9. The field of youth media is just exploding right now. Where do you see it heading?
It’s fresh, I see youth having the potential to really be the agents of that change that we all seek and that could be coming through the media. That combined with social networking tools, can really move mountains.
10. Are there particular messages or ideas you hope to communicate through your art?
Virtuous principles that Islam speaks of; be it knowledge, freedom, justice or patience, I feel are sadly fading away from modern society. We see these words almost disappearing from our vocabulary, especially the youth. I try to bring back these ideas to the forefront, through my work.
11. What is the best thing about your job?
About ten years ago, I worked in the games industry designing computer games, something I wanted to do since I was a kid, I mean its every kids dream, right? But I became disillusioned with using my skills as a designer to turn kids into zombies in front of their screens. Is this what God had given me the ability for? So today, I never had to give up being an artist. Yes, I left the commercial games sector, but began creating art with a better purpose. That’s what I love about doing what I do. I still am able to express myself through creativity, but with a social purpose.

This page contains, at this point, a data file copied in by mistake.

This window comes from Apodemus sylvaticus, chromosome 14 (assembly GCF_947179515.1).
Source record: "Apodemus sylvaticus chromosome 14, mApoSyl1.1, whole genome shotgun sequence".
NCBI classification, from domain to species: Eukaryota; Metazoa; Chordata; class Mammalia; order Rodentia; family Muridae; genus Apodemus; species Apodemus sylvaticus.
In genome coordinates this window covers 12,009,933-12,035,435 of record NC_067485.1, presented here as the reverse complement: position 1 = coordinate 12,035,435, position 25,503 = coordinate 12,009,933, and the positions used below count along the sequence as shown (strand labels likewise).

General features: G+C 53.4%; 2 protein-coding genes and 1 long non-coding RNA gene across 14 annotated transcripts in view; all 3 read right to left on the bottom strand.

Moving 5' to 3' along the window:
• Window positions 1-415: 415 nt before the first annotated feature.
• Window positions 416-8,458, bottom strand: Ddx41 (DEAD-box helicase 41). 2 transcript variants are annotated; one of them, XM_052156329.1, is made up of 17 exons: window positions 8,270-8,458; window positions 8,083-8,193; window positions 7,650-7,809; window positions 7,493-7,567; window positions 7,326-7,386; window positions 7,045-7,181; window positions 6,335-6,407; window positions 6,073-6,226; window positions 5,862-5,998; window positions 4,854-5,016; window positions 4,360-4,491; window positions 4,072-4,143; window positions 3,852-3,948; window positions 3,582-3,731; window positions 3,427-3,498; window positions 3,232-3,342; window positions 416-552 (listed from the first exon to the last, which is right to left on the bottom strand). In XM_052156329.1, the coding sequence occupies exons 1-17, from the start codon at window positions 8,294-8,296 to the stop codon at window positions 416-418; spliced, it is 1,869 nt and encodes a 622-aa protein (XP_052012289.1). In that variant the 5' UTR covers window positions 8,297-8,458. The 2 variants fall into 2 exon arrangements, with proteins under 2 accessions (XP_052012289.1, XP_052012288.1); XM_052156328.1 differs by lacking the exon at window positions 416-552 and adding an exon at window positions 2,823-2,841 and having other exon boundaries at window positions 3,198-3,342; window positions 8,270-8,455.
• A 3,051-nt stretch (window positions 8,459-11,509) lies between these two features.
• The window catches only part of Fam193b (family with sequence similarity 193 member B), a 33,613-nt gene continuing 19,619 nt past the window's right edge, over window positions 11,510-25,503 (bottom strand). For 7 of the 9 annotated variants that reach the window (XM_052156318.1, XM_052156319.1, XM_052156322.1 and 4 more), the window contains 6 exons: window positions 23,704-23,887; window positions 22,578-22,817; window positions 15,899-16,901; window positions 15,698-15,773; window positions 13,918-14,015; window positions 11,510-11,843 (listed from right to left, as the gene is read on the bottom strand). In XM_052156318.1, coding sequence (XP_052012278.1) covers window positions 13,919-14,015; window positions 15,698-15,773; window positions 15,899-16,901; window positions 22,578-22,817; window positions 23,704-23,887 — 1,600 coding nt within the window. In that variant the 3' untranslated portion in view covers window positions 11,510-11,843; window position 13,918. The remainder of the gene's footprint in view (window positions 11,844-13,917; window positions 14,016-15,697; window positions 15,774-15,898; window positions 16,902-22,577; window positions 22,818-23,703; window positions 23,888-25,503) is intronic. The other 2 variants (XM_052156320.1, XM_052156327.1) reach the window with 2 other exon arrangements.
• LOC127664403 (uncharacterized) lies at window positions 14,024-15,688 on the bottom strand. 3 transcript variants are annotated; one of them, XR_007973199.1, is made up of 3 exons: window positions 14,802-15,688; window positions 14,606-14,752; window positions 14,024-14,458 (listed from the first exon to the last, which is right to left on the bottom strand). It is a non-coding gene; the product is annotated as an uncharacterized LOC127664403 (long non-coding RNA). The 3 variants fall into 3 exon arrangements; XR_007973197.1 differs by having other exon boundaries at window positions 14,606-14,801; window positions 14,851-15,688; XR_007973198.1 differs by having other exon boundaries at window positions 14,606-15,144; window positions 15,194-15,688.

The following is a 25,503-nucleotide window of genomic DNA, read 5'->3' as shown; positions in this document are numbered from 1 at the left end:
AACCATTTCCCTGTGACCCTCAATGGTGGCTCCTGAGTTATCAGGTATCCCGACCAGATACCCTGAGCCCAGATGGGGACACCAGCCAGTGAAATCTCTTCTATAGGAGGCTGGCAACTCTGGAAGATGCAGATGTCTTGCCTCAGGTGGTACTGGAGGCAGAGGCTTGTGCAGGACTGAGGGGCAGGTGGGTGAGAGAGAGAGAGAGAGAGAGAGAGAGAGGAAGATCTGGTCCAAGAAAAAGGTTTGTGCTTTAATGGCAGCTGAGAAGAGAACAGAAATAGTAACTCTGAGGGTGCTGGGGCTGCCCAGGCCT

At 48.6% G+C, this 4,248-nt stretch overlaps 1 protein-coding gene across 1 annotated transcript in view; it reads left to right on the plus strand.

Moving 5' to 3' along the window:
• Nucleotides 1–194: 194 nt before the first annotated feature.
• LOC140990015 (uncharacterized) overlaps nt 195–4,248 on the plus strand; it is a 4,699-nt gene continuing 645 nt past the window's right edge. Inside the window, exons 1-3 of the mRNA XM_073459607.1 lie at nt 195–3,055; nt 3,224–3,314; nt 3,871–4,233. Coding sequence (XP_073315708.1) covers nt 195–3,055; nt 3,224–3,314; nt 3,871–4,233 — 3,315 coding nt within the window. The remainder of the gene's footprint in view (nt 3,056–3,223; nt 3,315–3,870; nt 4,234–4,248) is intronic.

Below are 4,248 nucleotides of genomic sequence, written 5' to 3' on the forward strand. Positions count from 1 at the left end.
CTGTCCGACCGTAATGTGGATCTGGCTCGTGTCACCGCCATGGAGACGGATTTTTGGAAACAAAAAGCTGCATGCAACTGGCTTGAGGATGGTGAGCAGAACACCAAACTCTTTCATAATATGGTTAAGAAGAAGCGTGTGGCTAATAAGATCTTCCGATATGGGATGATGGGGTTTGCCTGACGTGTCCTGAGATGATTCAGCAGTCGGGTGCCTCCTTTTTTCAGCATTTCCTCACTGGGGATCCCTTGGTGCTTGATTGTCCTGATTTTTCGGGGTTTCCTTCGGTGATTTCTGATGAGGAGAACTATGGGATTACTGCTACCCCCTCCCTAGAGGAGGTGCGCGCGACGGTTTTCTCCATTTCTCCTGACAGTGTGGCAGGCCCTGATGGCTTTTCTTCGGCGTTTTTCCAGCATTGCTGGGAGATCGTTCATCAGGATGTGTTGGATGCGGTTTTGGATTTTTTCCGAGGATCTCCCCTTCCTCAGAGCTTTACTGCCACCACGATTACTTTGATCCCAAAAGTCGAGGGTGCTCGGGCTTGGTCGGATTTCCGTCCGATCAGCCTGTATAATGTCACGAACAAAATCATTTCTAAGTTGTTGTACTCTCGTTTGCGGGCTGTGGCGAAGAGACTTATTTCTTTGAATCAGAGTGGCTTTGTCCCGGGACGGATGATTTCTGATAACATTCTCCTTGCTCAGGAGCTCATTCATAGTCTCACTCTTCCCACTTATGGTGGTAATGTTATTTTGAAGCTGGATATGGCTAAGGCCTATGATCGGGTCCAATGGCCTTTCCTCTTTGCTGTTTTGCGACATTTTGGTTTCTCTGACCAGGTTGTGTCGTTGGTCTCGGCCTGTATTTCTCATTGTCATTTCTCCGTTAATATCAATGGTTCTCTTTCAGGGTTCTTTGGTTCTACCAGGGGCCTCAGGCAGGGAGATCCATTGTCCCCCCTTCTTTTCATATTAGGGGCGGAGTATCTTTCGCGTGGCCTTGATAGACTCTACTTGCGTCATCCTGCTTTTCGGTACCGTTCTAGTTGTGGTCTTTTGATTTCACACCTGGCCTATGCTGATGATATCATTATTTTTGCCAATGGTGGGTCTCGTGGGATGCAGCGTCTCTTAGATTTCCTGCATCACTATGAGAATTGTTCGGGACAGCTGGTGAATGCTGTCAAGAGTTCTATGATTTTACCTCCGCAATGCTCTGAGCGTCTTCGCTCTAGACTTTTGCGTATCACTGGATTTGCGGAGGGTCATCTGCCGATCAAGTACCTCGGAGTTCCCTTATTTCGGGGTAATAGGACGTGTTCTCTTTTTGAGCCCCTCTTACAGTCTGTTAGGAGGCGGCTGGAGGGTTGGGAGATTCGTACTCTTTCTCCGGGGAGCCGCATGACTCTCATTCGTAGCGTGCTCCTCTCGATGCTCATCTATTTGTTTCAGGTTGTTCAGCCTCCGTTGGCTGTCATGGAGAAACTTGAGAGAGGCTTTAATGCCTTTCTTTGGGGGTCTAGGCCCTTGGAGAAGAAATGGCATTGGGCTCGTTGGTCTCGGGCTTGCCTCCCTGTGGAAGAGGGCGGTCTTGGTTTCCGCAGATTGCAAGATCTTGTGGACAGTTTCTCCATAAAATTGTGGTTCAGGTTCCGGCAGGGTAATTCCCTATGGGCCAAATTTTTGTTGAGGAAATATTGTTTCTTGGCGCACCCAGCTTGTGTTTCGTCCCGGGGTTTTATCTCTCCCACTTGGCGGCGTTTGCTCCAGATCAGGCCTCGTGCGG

12. Where are your favorite places in the world that art has taken you?
New York was pretty cool, painting a mural in the city where the towers went down, I felt I was able to take the art that I do right into the heart of it, where such work was needed. Building bridges is what excites me, preaching to the converted is not what I’m about.
13. What’s something concrete and tangible you’ve learned in the last three months?
I’ve learnt always be hungry for something, and push for it. Even if you’ve achieved what you wanted, keep pushing, because you could be hungry again soon.
14. MashAllah you are a great role model to our readers, but who was your role-model, when you were growing up?
The only role model I had when I was young, was THE Mohammed Ali. He was probably the most famous Muslim in the world, and yet was respected so highly.
15. Any advice for aspiring artists?
We should be involved with innovating, not imitating. It’s easy to see something and replicate it, do a ‘Muslim version’ of something. I say we should be redefining the boundaries, creating our own genres of art forms. Let’s be affiliated with innovation and push those boundaries, and step outside of the box.